The thermal issues arise because the physical arrangement required to bring the inductance to the minimum results in the two transistors being in very close proximity. GaN transistors that can switch 24 A (1200 V) and 47 A (650 V) have die sizes as small as 2 x 2 mm. The graph shown in Fig. 2 shows the thermal resistance of various GaN transistors. These particular devices are GaN on SiC (Silicon Carbide) transistors that have been optimized for thermal performance by thinning the SiC base wafer down to 100 microns. While this helps considerably, a small square GaN device, sized 2 x 2 mm, (4 mm2) still has a thermal resistance of almost 2°C/W. The GaN 2 x 2 mm, 650 V transistor has an on-resistance of 80 mΩ. The transistor’s ohmic power dissipation would be 32 W if the device were required to sink 20 A. The combination of the device, package and heat sink thermal resistance could exceed, in total 5 °C/W so the temperature increase from the GaN device dissipation alone can exceed 150 °C. The additional dissipation of the MOSFET, assuming a 20 mΩ device is used, would be 8 W. With the total structure dissipating 40 W, the temperature within the package could exceed the safe operating limits – typically 175 °C – of the MOSFET. It is therefore vital to use 2D heat removal, so that the GaN device heat dissipation is channeled out of the package separately from that of the MOSFET. The structure shown in Fig. 3 achieves this result.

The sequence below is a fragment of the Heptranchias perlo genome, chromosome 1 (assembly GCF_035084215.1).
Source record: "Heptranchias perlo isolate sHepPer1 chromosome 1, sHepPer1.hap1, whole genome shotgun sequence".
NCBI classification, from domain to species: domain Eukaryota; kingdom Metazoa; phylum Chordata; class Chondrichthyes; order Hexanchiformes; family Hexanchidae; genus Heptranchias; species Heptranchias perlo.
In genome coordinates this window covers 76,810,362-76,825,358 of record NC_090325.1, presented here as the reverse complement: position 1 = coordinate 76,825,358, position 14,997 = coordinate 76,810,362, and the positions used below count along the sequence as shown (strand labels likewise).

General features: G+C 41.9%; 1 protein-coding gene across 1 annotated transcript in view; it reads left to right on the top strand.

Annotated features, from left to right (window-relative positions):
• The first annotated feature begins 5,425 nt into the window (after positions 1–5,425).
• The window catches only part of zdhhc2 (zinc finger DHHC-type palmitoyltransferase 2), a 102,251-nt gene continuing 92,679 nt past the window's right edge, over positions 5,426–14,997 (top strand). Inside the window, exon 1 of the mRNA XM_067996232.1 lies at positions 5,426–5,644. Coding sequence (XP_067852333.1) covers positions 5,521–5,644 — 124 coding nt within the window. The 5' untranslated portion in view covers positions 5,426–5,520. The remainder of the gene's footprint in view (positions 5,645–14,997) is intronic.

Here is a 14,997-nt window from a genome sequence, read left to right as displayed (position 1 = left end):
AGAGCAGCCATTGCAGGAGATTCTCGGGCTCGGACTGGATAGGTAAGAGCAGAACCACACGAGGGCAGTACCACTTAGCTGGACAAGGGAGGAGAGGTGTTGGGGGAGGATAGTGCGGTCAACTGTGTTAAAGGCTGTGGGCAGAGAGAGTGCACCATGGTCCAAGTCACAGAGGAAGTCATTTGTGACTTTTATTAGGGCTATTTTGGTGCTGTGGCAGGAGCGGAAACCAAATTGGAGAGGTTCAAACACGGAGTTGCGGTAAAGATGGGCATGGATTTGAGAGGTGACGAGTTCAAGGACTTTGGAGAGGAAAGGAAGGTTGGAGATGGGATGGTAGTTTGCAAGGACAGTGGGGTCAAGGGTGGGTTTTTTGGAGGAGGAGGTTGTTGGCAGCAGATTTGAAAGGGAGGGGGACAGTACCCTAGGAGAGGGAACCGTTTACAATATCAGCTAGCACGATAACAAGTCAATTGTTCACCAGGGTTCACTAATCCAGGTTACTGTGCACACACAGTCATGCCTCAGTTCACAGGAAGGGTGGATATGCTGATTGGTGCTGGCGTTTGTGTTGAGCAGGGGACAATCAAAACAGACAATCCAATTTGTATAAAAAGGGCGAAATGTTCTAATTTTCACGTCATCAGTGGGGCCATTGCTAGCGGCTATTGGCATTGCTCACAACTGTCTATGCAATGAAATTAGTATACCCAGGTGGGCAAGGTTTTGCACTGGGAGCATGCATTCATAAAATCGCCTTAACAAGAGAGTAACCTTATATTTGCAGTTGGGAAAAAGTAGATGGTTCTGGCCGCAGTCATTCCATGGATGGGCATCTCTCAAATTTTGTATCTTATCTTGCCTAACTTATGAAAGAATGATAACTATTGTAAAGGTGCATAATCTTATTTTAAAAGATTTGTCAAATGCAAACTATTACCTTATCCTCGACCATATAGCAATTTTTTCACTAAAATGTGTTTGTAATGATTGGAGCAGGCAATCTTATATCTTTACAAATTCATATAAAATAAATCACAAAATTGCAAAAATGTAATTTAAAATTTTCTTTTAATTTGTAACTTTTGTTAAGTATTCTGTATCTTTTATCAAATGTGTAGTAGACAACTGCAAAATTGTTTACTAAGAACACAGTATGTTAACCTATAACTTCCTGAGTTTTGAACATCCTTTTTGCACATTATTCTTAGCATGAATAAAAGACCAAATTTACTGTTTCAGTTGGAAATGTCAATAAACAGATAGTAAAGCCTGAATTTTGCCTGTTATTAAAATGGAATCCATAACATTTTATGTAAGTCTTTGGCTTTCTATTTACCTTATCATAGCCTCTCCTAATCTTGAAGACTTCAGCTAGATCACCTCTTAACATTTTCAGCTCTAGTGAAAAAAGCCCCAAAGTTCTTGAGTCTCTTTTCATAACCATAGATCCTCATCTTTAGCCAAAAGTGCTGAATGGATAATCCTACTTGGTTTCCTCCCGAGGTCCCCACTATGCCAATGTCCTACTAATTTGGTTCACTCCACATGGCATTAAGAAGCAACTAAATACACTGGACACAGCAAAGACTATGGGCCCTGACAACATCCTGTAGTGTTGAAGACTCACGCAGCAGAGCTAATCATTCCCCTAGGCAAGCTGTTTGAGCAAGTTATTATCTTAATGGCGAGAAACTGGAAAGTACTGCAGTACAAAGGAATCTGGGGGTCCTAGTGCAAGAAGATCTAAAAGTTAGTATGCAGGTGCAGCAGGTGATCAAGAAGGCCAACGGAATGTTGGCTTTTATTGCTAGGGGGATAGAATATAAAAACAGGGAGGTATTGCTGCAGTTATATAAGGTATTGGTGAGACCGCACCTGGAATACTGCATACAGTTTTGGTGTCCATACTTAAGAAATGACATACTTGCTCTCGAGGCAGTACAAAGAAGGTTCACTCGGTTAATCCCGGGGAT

This arrangement allows for short copper posts to be used for a adirect interconnect between the large N-channel MOSFET of the driver die and the GaN HEMT die. This structure essentially eliminates intrinsic package problems related to series inductance and resistance.
The 2 x 2 mm GaN device has 12 short copper posts for its source electrodes, and these provide a very low inductance interconnection for the common node. However, because the GaN die is very thin, more than 90% of the heat flow is through the SiC substrate. This allows the MOSFET on the CMOS die to operate within its temperature range.
The lower part of the PQFN lead-frame carries the CMOS die, including the large N-channel MOSFET. Conventional GaN cascode designs use off-the-shelf vertical MOSFET power devices. That approach misses the opportunity to provide a more sophisticated driver because complex integrated structures are not available in the vertical format.